English
For more information: enquiry@abmhinternational.com
Botox_treatments

Botox Treatments

Botox is the trade name for Botulinum Toxins, a protein produced by bacteria Clostridium Botulinum. Botox is used medically for various conditions due to its properties of being neurotoxic. Cosmetically Botox is used for non-surgical treatment of frown lines and wrinkles. The Botox preparation is injected into the muscles. Being a neurotoxic, it inhibits transmission of nerve impulses from the nerves to the muscles and results in decreased muscular activity.

The results of treatment with Botox injections appear within days and improvement can be seen for up to 30 days. The results last for about 04 months. However this is highly individualized and may differ from person to person. Botox being a non-surgical modality is requested by a large number of people. Administration of Botox should be done by trained and qualified specialists to avoid any side effects and complications.

Indications:

Botulinum toxin injections block certain chemical signals from nerves, mostly signals that cause muscles to contract. The most common use of these injections is to temporarily relax the facial muscles that underlie and cause wrinkles, such as:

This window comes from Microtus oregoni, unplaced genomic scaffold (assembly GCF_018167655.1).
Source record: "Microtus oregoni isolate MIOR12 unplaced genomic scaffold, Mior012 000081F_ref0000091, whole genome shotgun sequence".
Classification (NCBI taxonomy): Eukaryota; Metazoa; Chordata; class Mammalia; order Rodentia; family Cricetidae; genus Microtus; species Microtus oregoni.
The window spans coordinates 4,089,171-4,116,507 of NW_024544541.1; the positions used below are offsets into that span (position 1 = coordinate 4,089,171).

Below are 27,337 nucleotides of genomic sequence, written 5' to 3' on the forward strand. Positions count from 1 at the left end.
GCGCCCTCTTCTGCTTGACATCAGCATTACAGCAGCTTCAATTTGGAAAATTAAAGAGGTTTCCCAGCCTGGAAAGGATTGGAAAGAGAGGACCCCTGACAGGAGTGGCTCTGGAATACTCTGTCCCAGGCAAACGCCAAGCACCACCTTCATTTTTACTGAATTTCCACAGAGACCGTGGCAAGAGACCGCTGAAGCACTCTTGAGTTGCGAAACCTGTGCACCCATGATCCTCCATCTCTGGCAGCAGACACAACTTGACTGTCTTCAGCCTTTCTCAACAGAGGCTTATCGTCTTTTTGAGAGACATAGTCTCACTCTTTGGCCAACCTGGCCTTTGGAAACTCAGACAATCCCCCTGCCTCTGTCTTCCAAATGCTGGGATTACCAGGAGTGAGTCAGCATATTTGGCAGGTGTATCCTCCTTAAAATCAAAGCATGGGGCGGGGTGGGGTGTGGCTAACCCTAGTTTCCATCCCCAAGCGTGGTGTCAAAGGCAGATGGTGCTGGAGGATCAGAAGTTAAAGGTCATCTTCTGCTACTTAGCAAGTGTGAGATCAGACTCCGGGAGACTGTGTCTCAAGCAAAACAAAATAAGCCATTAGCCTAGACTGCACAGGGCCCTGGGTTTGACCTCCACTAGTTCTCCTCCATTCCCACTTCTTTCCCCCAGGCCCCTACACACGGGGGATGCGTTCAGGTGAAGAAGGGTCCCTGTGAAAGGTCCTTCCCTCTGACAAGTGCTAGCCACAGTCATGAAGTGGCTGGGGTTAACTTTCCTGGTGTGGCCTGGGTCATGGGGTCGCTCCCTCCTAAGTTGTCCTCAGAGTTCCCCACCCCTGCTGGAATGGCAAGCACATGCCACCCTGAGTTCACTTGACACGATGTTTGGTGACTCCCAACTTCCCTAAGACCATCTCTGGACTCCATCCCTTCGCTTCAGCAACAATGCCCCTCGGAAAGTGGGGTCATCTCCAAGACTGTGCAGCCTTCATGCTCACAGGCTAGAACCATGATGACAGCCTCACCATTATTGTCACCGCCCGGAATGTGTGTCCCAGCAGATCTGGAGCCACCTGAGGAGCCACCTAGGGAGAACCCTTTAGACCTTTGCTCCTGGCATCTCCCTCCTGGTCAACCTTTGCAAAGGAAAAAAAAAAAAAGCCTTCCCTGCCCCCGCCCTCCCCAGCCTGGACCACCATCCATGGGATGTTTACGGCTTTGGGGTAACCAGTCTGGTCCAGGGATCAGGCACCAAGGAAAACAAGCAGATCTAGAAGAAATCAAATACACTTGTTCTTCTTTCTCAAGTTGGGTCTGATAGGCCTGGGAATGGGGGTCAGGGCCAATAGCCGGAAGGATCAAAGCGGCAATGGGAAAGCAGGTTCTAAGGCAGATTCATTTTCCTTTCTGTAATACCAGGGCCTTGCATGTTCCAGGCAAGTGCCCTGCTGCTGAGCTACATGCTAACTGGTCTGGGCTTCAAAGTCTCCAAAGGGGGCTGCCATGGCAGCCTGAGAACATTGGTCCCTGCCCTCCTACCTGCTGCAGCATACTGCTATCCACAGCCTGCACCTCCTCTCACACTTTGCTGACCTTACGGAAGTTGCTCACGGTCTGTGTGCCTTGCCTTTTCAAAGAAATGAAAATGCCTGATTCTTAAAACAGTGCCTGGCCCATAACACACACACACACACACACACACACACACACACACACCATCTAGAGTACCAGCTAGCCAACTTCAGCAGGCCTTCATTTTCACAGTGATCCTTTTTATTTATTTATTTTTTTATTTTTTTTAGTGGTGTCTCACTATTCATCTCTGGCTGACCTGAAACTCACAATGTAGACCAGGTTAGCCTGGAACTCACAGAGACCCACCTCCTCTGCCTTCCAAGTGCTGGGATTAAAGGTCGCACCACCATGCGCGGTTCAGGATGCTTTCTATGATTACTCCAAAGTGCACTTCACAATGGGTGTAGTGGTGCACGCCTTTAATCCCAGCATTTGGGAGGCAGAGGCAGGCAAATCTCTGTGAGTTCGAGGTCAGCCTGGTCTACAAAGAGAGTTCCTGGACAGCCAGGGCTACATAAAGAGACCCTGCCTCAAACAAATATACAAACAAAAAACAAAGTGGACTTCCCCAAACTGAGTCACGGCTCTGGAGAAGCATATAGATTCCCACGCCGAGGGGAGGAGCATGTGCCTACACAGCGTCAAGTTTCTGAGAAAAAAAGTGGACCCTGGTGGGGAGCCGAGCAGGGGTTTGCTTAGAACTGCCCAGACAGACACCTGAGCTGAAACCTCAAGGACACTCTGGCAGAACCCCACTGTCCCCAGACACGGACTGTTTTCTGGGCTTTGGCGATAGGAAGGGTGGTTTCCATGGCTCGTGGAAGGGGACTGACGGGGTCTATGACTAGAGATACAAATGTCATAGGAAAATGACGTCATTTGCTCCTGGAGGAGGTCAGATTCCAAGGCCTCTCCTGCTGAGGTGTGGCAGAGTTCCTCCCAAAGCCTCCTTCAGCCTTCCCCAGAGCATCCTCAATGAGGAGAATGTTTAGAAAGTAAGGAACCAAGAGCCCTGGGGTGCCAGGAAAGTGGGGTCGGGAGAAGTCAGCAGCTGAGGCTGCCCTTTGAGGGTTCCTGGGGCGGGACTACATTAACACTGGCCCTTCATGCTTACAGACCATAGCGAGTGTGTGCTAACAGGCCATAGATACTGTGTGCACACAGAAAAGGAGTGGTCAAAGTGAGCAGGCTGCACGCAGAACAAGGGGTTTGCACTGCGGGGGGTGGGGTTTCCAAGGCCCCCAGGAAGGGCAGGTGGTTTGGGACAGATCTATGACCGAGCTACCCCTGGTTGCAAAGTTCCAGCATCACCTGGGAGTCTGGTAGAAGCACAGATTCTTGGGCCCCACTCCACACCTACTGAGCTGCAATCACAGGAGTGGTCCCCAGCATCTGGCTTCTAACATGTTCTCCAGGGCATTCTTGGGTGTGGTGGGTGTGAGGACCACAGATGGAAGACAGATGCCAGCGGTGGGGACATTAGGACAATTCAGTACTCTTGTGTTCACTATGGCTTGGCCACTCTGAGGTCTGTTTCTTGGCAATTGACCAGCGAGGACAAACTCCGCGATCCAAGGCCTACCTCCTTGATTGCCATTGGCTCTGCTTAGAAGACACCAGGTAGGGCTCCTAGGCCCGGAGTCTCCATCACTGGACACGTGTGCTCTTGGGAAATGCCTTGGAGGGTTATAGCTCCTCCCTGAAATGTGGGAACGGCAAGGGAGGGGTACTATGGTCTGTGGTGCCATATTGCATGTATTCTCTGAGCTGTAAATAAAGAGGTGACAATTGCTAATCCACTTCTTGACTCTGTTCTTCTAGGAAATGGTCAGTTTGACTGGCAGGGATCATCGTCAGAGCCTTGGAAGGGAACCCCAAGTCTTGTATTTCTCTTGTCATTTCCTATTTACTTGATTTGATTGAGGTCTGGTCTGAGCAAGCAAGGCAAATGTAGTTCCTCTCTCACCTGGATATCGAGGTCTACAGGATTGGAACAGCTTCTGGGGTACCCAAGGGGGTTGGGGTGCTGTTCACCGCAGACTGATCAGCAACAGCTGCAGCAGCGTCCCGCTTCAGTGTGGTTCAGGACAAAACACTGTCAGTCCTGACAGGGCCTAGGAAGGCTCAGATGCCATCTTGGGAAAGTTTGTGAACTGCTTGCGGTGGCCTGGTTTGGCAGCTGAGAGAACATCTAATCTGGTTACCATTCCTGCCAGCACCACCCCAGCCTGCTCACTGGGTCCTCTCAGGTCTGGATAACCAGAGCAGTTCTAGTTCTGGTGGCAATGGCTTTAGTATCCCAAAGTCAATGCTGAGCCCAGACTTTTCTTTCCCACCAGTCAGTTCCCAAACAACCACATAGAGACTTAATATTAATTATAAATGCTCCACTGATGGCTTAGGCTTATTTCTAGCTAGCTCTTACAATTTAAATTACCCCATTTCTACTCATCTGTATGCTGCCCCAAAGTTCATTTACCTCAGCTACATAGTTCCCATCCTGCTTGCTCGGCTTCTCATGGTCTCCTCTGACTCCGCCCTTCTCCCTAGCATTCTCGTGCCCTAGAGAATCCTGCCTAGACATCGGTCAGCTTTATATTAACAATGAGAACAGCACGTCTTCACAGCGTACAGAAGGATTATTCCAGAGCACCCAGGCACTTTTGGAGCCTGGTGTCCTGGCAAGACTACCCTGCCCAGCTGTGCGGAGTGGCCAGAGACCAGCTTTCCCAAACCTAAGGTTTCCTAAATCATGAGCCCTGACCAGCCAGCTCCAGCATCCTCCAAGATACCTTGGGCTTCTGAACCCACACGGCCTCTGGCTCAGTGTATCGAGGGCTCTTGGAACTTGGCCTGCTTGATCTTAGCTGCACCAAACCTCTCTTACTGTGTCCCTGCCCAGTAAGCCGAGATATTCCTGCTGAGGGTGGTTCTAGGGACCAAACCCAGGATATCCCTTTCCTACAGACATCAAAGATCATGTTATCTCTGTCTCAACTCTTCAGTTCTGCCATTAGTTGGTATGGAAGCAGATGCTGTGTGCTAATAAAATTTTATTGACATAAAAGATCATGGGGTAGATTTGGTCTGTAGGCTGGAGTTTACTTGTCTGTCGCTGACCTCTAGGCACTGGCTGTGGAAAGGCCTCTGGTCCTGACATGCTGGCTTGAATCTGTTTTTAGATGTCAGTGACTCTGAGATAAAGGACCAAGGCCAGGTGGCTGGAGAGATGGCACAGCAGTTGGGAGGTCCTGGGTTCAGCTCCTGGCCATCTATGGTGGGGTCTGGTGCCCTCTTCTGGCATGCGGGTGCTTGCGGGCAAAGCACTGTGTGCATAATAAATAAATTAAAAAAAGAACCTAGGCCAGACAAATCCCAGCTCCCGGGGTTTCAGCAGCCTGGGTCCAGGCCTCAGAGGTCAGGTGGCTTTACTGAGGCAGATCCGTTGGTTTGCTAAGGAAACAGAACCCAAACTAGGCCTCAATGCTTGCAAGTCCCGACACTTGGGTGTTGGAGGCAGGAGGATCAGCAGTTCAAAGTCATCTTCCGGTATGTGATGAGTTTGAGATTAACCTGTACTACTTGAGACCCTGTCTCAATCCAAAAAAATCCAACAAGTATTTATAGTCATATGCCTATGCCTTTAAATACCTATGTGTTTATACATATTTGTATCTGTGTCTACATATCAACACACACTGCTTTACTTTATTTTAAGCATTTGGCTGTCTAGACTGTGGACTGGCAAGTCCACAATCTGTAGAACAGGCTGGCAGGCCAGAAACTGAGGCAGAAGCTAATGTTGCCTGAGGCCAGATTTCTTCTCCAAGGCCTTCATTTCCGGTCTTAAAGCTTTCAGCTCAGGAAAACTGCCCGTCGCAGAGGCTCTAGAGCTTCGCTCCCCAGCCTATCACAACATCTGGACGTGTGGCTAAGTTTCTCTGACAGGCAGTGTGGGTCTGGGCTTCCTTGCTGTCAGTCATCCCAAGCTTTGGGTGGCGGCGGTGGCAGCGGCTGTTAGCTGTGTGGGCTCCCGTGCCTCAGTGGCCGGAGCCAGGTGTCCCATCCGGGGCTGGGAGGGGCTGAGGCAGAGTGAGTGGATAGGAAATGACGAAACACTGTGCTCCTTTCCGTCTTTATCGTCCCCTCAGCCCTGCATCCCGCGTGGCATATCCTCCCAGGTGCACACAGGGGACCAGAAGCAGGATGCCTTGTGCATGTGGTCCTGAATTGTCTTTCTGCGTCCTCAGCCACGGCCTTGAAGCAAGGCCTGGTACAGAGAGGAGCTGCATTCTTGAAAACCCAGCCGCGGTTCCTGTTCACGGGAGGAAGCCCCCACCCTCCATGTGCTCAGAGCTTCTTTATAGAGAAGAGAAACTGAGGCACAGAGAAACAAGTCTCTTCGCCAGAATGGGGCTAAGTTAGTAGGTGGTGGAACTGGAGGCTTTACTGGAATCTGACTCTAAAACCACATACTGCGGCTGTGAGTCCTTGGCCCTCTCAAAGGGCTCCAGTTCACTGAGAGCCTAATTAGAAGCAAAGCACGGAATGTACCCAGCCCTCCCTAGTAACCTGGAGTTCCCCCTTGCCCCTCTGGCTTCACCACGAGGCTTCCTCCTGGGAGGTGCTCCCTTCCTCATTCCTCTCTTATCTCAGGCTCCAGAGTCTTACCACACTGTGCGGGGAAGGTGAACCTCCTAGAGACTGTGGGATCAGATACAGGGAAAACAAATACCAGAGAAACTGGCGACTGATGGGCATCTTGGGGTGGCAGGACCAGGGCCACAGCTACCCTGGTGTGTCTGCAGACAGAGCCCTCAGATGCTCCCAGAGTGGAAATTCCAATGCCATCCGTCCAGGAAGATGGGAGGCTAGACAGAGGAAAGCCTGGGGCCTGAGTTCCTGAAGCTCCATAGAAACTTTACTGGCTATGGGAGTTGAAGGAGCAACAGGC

• Frown lines between the eyebrows
  • Crow’s-feet, the lines that fan out from the corners of the eyes
  • Forehead furrows, the horizontal lines that form when you raise your eyebrows

In addition to these cosmetic procedures, which simply improve your appearance, botulinum toxin injections have also been used to treat conditions that affect how your body functions. Examples include:

  • Cervical dystonia. In this painful condition, your neck muscles contract involuntarily causing your head to twist or turn into an uncomfortable position.
  • Lazy eye. The most common cause of lazy eye is an imbalance in the muscles responsible for positioning the eye. This can result in crossed eyes.
  • Muscle contractures. Some neurological conditions, such as cerebral palsy, can cause your limbs to pull in toward your center. In some cases, these contracted muscles can be relaxed with botulinum toxin injections.
  • Hyperhidrosis. In this condition, excessive sweating occurs even when the temperature isn’t hot and you’re not exercising. In some people, the sweat literally drips off their hands.
  • Chronic migraine. If you experience migraines more than 15 days a month, botulinum toxin injections may help reduce headache frequency.
  • Bladder dysfunction. Botulinum toxin injections can also help reduce urinary incontinence caused by an overactive bladder.

Benefits and Side Effects

Botox is most effective on wrinkles that haven’t quite set — “dynamic” wrinkles that appear while you’re moving your face, such as when you frown. “If you don’t move the muscle too much, you won’t form the wrinkle,” says Columbia University dermatologist Monica Halem, MD. She considers Botox preventive.

If you’re breastfeeding, pregnant, or plan to become pregnant, the FDA recommends that you talk to your doctor before starting Botox, Dysport, or Xeomin.

Side effects are possible: headaches, bruising, pain at the site of injection, and, in fewer than 1% of cases, drooping eyelids or eyebrows that return to their natural position within a few months.

If you decide to give it a try: